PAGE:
Tag Archives: VBAC

VBAC On My Mind

Yesterday I described 5 ways to help make your VBAC ┬ábirth dreams come true. There are many other things I could have added. Sometimes I help a mom process her Cesarean birth experience by talking about it and looking at the birth record from her doctor. I can often assist her making sense of the doctor’s jargon.

Sometimes we discuss her cesarean birth and her lingering feelings about it. Sometimes I encourage her to use crayons (or pastels) and make a picture of her birth — or of her ideal birth. In other words, there are many ways to support a mom. I tailor my support to her needs.

What is wonderful, though is that sometimes, after all the discussions and preparations and attempts to make this new birth experience better, the second baby is just born vaginally without a lot of worry. It just happens! That is lovely to behold. Everyone is excited and in awe of what the mom just accomplished. That is when she begins her journey to realize that — she could do it! Her body was capable of it all along.

VBAC — 5 Things That Help

Here are 5 things you can do to increase your chances of a vaginal birth after you’ve had a cesarean birth:

  1. Choose your caregiver by their VBAC success record. It isn’t enough for them to say that they will support your VBAC. Find out how much success they have had and what aspects of your pregnancy and previous birth make that make a VBAC favorable for you.
  2. Find a doula to support your labor. Sometimes a doula will come to your house in earlier labor to support you so that you won’t get to the hospital too early. Getting there in a well-established labor greatly increases your chances. That is just one way a doula can help. Support is beautiful!
  3. Invest in your VBAC. Write a birth vision, we show you how to do it in my book: Doulas’ Guide to Birthing Your Way. Go see a chiropractor who works on pregnant women. See a nutritionist. Do pregnancy yoga. Choose whichever of these works for you.
  4. Find out your birth options and do everything you can to support your VBAC. Then, if you have a cesarean birth again, you’ll know you tried everything. Knowing that you needed ┬áto have a cesarean birth is one of the keys to recovering from it.
  5. Visualize your gentle vaginal birth. Seeing is believing. Visualization is practice for your actual birth.

Guide to Incorporating a C-birth into Your Life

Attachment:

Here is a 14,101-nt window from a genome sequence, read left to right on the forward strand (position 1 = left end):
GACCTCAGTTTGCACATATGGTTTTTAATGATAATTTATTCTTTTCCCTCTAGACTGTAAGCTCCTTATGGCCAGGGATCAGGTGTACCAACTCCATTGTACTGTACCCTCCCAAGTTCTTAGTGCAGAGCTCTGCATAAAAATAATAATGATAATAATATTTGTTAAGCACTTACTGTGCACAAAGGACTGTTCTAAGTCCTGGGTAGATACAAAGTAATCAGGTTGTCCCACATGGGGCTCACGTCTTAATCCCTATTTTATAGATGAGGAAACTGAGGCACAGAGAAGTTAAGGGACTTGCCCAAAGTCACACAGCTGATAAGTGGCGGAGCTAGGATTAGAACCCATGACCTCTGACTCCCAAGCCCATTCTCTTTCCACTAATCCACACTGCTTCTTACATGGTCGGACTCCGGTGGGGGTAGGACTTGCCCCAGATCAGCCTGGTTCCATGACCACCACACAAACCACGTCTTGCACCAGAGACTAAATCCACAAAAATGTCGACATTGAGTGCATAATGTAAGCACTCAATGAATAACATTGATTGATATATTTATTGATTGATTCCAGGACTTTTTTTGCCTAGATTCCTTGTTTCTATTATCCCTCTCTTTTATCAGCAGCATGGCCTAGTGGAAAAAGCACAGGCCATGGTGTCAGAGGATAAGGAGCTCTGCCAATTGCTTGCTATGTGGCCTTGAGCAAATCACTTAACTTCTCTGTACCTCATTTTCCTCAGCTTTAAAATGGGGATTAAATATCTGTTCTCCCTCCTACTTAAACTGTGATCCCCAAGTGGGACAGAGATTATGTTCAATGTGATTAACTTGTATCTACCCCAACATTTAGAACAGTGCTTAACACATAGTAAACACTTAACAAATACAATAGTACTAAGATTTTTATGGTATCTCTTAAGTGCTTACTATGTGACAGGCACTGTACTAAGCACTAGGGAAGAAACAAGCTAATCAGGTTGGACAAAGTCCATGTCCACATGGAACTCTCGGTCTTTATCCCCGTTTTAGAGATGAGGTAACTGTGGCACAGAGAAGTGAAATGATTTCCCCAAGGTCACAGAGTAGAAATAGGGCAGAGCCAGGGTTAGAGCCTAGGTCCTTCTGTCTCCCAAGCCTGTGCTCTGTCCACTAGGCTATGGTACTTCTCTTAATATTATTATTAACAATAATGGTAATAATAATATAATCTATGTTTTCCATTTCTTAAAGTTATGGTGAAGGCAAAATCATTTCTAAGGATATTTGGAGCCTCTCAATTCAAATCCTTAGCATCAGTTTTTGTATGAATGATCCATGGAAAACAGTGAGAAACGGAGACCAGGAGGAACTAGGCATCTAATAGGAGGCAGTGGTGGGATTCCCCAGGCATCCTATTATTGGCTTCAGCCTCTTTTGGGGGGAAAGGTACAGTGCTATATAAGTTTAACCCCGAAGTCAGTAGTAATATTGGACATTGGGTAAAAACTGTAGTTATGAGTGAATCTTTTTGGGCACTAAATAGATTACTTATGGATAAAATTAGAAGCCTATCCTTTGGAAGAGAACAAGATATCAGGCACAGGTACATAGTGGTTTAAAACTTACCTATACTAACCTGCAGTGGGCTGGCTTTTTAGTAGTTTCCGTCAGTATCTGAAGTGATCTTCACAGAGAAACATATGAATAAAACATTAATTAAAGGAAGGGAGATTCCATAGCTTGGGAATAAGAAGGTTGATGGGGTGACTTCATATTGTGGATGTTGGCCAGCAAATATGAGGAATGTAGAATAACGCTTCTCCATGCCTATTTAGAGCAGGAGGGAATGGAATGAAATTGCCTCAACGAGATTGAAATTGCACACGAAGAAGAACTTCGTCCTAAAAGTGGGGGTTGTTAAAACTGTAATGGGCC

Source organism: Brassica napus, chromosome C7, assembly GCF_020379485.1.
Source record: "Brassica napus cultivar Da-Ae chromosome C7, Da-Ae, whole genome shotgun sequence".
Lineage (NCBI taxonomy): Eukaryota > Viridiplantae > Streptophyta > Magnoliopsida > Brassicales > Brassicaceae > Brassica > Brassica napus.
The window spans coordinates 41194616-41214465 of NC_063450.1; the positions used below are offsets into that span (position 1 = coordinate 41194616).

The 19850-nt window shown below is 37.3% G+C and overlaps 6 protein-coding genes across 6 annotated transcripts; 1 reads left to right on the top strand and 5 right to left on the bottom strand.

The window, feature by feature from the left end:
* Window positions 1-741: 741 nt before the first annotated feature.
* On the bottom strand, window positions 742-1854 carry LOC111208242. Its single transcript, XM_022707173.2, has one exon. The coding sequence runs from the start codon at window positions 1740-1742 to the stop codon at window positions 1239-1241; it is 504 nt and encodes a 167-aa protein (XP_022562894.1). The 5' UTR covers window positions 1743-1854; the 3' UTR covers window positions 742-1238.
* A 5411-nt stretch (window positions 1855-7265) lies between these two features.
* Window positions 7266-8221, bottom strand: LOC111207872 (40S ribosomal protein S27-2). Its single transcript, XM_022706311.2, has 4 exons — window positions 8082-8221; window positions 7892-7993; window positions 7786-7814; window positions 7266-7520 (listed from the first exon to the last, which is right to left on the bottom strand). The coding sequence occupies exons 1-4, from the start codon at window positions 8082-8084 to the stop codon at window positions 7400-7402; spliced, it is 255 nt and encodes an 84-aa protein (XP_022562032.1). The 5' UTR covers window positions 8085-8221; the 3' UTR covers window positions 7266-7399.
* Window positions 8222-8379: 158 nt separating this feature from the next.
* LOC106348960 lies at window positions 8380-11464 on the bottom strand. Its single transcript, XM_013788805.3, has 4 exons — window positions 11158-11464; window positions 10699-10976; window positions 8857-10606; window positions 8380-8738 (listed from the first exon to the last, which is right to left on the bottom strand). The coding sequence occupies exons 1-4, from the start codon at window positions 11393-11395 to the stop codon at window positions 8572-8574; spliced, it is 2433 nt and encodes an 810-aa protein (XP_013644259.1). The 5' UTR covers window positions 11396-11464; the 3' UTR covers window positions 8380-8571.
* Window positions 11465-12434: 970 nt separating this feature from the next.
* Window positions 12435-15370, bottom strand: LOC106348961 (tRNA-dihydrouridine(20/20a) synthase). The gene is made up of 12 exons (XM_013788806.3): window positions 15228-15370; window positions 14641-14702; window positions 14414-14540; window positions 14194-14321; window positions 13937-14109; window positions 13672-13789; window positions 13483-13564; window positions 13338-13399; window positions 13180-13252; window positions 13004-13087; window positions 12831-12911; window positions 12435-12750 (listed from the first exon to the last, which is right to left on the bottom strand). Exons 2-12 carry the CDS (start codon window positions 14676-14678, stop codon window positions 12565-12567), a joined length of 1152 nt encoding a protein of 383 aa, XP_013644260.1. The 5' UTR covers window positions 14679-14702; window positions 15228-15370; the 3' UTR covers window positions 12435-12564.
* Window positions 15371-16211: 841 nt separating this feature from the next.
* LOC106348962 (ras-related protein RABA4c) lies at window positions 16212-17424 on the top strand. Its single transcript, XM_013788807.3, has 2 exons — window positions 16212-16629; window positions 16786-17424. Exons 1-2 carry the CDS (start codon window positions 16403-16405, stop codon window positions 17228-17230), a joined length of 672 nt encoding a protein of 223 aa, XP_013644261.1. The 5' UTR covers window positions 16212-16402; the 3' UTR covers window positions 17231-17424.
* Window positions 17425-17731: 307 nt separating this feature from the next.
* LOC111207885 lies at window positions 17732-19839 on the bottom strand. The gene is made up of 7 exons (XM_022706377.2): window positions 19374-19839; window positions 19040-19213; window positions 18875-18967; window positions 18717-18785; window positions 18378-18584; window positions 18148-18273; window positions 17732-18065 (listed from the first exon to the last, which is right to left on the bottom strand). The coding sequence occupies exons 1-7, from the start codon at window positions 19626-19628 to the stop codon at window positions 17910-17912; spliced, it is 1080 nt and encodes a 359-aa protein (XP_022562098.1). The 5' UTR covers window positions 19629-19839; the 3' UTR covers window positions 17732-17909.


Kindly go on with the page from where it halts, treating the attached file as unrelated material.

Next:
As a doula I always work to help my moms avoid having an unnecessary cesarean birth. That still leaves necessary cesarean births though. If you have had a cesarean birth, at some point you need to incorporate this into your life. It doesn’t happen all at once. Here are some pointers to help you:

1. Call it a cesarean birth. You gave birth with obstetrical assistance. Believe me, they couldn’t have done it without you!

2. Try to evaluate the medical necessity of your birth. Give it a scale of 1-10. Ask your caregiver for assistance. Then look at was it a medical necessity for your baby, for you or a combination of the two (such as CPD cephalo-pelvic distocia = baby didn’t fit).

3. Evaluate the cultural necessity of your birth. Most women give birth where they live. Most do not fly off somewhere to a more congenial place to give birth. Therefore, the birth culture of where you are living will make a difference. Ina May Gaskin has claimed a cesarean rate of 2% in her community on the farm. Pittsburgh’s is closer to 30%, but most Pittsburgh mothers can’t go to Ina May’s farm to give birth. After you evaluate the cultural necessity, give it a scale of 1-10.

4. Define the moment you realized you needed to have a cesarean. Call it your cesarean moment. Then learn to accept it. Use can use artwork. Nursing your baby also helps.

5. Try thinking of your cesarean birth as part of your gift of mothering. We all give things to our children we never expect them to repay. Cesarean birth is one gift.

6. Define what issues made it a C-birth and then explore your VBAC possibilities. The Bishop Score can help as well as this VBAC score.

7. Write your birth story with you as the heroine. Give yourself credit!